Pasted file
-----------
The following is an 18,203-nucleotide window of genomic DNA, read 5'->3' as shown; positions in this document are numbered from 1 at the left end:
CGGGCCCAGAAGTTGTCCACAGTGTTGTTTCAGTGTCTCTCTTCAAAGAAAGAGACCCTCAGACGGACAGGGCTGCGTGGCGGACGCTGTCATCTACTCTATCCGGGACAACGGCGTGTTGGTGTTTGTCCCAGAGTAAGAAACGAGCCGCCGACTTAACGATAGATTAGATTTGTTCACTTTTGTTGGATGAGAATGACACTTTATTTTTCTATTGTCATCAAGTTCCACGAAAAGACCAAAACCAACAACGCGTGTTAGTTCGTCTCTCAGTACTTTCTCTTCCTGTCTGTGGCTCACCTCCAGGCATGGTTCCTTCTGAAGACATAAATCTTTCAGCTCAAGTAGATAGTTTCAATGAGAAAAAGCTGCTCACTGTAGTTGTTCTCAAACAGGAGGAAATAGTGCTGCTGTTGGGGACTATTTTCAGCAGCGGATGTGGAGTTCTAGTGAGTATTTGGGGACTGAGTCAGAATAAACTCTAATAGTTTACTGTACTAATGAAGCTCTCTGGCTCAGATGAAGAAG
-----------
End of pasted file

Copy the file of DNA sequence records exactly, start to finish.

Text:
The following is an 18,203-nucleotide window of genomic DNA, read 5'->3' as shown; positions in this document are numbered from 1 at the left end:
CGGGCCCAGAAGTTGTCCACAGTGTTGTTTCAGTGTCTCTCTTCAAAGAAAGAGACCCTCAGACGGACAGGGCTGCGTGGCGGACGCTGTCATCTACTCTATCCGGGACAACGGCGTGTTGGTGTTTGTCCCAGAGTAAGAAACGAGCCGCCGACTTAACGATAGATTAGATTTGTTCACTTTTGTTGGATGAGAATGACACTTTATTTTTCTATTGTCATCAAGTTCCACGAAAAGACCAAAACCAACAACGCGTGTTAGTTCGTCTCTCAGTACTTTCTCTTCCTGTCTGTGGCTCACCTCCAGGCATGGTTCCTTCTGAAGACATAAATCTTTCAGCTCAAGTAGATAGTTTCAATGAGAAAAAGCTGCTCACTGTAGTTGTTCTCAAACAGGAGGAAATAGTGCTGCTGTTGGGGACTATTTTCAGCAGCGGATGTGGAGTTCTAGTGAGTATTTGGGGACTGAGTCAGAATAAACTCTAATAGTTTACTGTACTAATGAAGCTCTCTGGCTCAGATGAAGAAG